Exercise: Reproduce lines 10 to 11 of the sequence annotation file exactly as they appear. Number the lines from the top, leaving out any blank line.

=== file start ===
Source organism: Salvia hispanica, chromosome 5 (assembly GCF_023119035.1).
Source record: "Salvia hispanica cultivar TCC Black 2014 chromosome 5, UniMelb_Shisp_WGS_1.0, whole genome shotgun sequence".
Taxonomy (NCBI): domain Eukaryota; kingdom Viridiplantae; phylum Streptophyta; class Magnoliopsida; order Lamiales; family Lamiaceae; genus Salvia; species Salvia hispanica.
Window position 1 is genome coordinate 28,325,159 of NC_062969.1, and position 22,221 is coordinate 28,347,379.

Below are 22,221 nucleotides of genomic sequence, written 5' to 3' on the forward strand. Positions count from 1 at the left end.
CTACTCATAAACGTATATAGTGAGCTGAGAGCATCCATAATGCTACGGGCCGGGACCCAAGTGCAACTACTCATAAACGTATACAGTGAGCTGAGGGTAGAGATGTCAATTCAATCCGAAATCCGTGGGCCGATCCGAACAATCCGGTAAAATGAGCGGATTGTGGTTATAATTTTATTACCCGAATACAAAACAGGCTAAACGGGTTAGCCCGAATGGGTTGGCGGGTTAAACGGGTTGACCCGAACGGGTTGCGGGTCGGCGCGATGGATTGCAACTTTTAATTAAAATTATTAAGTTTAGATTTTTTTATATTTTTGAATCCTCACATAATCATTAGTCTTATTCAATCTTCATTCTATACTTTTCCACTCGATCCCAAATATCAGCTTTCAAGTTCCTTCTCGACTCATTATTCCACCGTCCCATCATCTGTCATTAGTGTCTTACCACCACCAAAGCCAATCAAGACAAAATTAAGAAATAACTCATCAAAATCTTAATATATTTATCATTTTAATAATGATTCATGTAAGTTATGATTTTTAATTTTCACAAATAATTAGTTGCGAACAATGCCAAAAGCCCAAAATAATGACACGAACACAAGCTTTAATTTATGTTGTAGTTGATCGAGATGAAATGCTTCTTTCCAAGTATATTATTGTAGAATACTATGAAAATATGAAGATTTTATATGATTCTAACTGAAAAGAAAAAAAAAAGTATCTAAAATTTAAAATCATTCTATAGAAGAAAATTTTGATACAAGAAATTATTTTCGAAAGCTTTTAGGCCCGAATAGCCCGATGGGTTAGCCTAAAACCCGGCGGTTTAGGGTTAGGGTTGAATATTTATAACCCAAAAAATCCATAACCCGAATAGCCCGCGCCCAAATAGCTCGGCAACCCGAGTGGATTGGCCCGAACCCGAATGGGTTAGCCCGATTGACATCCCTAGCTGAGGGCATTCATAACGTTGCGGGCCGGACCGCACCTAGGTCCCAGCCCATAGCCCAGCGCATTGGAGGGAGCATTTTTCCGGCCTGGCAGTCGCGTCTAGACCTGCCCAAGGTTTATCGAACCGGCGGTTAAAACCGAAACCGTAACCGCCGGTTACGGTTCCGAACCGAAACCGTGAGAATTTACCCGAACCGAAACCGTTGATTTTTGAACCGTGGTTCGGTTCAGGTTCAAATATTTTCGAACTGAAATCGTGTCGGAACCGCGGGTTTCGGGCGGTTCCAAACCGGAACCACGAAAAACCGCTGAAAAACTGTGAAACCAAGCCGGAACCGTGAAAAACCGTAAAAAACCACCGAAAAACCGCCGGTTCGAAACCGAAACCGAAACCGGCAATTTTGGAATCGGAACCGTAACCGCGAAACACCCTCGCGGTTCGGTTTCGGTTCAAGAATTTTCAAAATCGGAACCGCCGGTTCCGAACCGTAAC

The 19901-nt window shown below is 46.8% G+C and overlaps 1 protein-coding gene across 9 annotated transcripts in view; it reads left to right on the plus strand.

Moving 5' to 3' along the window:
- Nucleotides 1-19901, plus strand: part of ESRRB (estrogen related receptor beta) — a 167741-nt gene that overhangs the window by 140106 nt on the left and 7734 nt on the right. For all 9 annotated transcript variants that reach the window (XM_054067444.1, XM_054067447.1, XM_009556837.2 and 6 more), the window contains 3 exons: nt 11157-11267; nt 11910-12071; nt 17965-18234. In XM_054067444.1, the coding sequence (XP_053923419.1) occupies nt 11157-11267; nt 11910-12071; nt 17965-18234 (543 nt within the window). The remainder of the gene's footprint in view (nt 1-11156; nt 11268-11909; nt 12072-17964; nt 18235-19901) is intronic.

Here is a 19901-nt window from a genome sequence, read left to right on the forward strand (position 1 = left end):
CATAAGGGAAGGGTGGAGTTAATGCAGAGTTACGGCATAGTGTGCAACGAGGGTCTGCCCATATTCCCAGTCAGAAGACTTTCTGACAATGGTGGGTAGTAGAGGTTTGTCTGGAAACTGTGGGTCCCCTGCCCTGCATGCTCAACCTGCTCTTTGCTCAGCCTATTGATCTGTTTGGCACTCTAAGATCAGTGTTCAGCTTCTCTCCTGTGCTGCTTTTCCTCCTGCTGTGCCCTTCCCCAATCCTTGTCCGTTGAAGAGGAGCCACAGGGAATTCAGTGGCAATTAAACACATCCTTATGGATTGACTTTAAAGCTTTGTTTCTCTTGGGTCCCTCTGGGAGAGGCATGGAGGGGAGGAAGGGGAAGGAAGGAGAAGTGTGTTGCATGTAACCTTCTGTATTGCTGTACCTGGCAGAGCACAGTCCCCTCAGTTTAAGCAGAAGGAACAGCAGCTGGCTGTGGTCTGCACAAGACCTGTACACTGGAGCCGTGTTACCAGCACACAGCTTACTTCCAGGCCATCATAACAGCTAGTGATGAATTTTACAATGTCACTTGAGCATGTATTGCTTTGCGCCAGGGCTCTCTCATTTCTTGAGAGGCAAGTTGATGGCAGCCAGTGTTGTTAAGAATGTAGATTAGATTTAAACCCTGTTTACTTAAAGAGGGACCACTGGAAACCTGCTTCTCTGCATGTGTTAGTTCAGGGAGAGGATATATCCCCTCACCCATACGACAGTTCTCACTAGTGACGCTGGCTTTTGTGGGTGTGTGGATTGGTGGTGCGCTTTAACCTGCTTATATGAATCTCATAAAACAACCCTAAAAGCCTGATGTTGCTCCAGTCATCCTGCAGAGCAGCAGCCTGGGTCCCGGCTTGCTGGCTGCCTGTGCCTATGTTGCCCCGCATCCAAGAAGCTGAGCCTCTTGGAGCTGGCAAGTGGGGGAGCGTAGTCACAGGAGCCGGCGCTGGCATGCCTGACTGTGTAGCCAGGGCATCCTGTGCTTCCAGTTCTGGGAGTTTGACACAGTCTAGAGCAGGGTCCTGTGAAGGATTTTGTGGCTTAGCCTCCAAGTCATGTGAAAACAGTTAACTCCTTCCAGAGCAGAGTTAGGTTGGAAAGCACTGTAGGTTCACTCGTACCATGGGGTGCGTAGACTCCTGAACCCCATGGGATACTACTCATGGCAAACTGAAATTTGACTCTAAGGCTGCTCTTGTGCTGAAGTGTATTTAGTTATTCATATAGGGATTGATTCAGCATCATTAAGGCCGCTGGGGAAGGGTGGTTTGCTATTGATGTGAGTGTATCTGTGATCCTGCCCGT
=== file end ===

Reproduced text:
Here is a 19901-nt window from a genome sequence, read left to right on the forward strand (position 1 = left end):
CATAAGGGAAGGGTGGAGTTAATGCAGAGTTACGGCATAGTGTGCAACGAGGGTCTGCCCATATTCCCAGTCAGAAGACTTTCTGACAATGGTGGGTAGTAGAGGTTTGTCTGGAAACTGTGGGTCCCCTGCCCTGCATGCTCAACCTGCTCTTTGCTCAGCCTATTGATCTGTTTGGCACTCTAAGATCAGTGTTCAGCTTCTCTCCTGTGCTGCTTTTCCTCCTGCTGTGCCCTTCCCCAATCCTTGTCCGTTGAAGAGGAGCCACAGGGAATTCAGTGGCAATTAAACACATCCTTATGGATTGACTTTAAAGCTTTGTTTCTCTTGGGTCCCTCTGGGAGAGGCATGGAGGGGAGGAAGGGGAAGGAAGGAGAAGTGTGTTGCATGTAACCTTCTGTATTGCTGTACCTGGCAGAGCACAGTCCCCTCAGTTTAAGCAGAAGGAACAGCAGCTGGCTGTGGTCTGCACAAGACCTGTACACTGGAGCCGTGTTACCAGCACACAGCTTACTTCCAGGCCATCATAACAGCTAGTGATGAATTTTACAATGTCACTTGAGCATGTATTGCTTTGCGCCAGGGCTCTCTCATTTCTTGAGAGGCAAGTTGATGGCAGCCAGTGTTGTTAAGAATGTAGATTAGATTTAAACCCTGTTTACTTAAAGAGGGACCACTGGAAACCTGCTTCTCTGCATGTGTTAGTTCAGGGAGAGGATATATCCCCTCACCCATACGACAGTTCTCACTAGTGACGCTGGCTTTTGTGGGTGTGTGGATTGGTGGTGCGCTTTAACCTGCTTATATGAATCTCATAAAACAACCCTAAAAGCCTGATGTTGCTCCAGTCATCCTGCAGAGCAGCAGCCTGGGTCCCGGCTTGCTGGCTGCCTGTGCCTATGTTGCCCCGCATCCAAGAAGCTGAGCCTCTTGGAGCTGGCAAGTGGGGGAGCGTAGTCACAGGAGCCGGCGCTGGCATGCCTGACTGTGTAGCCAGGGCATCCTGTGCTTCCAGTTCTGGGAGTTTGACACAGTCTAGAGCAGGGTCCTGTGAAGGATTTTGTGGCTTAGCCTCCAAGTCATGTGAAAACAGTTAACTCCTTCCAGAGCAGAGTTAGGTTGGAAAGCACTGTAGGTTCACTCGTACCATGGGGTGCGTAGACTCCTGAACCCCATGGGATACTACTCATGGCAAACTGAAATTTGACTCTAAGGCTGCTCTTGTGCTGAAGTGTATTTAGTTATTCATATAGGGATTGATTCAGCATCATTAAGGCCGCTGGGGAAGGGTGGTTTGCTATTGATGTGAGTGTATCTGTGATCCTGCCCGT